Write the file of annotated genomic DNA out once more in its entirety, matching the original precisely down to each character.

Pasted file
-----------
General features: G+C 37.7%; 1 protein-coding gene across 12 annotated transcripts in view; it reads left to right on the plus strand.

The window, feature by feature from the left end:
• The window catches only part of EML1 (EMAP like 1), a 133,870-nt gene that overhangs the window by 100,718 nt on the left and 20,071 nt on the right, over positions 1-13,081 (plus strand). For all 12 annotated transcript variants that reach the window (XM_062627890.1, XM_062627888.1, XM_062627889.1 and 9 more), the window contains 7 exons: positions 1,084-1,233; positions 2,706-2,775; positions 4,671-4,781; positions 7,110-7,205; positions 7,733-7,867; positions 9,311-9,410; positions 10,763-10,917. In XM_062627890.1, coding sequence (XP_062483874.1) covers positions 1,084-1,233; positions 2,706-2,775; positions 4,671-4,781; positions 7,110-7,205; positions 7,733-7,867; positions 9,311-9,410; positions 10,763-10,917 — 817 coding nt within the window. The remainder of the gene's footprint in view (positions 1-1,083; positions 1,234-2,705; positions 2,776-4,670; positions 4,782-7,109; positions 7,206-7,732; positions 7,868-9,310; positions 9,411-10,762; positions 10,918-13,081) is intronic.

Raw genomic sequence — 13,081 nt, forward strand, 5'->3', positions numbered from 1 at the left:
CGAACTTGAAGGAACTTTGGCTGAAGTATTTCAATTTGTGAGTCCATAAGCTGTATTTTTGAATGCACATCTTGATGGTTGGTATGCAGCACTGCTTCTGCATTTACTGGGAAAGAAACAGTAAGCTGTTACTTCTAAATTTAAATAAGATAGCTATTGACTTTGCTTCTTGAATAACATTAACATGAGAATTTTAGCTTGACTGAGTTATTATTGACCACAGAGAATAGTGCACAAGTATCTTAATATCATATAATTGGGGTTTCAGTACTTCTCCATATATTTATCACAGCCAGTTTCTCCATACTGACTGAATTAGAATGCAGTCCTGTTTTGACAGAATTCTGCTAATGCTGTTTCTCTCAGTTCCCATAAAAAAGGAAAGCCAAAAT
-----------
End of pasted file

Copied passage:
General features: G+C 37.7%; 1 protein-coding gene across 12 annotated transcripts in view; it reads left to right on the plus strand.

The window, feature by feature from the left end:
• The window catches only part of EML1 (EMAP like 1), a 133,870-nt gene that overhangs the window by 100,718 nt on the left and 20,071 nt on the right, over positions 1-13,081 (plus strand). For all 12 annotated transcript variants that reach the window (XM_062627890.1, XM_062627888.1, XM_062627889.1 and 9 more), the window contains 7 exons: positions 1,084-1,233; positions 2,706-2,775; positions 4,671-4,781; positions 7,110-7,205; positions 7,733-7,867; positions 9,311-9,410; positions 10,763-10,917. In XM_062627890.1, coding sequence (XP_062483874.1) covers positions 1,084-1,233; positions 2,706-2,775; positions 4,671-4,781; positions 7,110-7,205; positions 7,733-7,867; positions 9,311-9,410; positions 10,763-10,917 — 817 coding nt within the window. The remainder of the gene's footprint in view (positions 1-1,083; positions 1,234-2,705; positions 2,776-4,670; positions 4,782-7,109; positions 7,206-7,732; positions 7,868-9,310; positions 9,411-10,762; positions 10,918-13,081) is intronic.

Raw genomic sequence — 13,081 nt, forward strand, 5'->3', positions numbered from 1 at the left:
CGAACTTGAAGGAACTTTGGCTGAAGTATTTCAATTTGTGAGTCCATAAGCTGTATTTTTGAATGCACATCTTGATGGTTGGTATGCAGCACTGCTTCTGCATTTACTGGGAAAGAAACAGTAAGCTGTTACTTCTAAATTTAAATAAGATAGCTATTGACTTTGCTTCTTGAATAACATTAACATGAGAATTTTAGCTTGACTGAGTTATTATTGACCACAGAGAATAGTGCACAAGTATCTTAATATCATATAATTGGGGTTTCAGTACTTCTCCATATATTTATCACAGCCAGTTTCTCCATACTGACTGAATTAGAATGCAGTCCTGTTTTGACAGAATTCTGCTAATGCTGTTTCTCTCAGTTCCCATAAAAAAGGAAAGCCAAAAT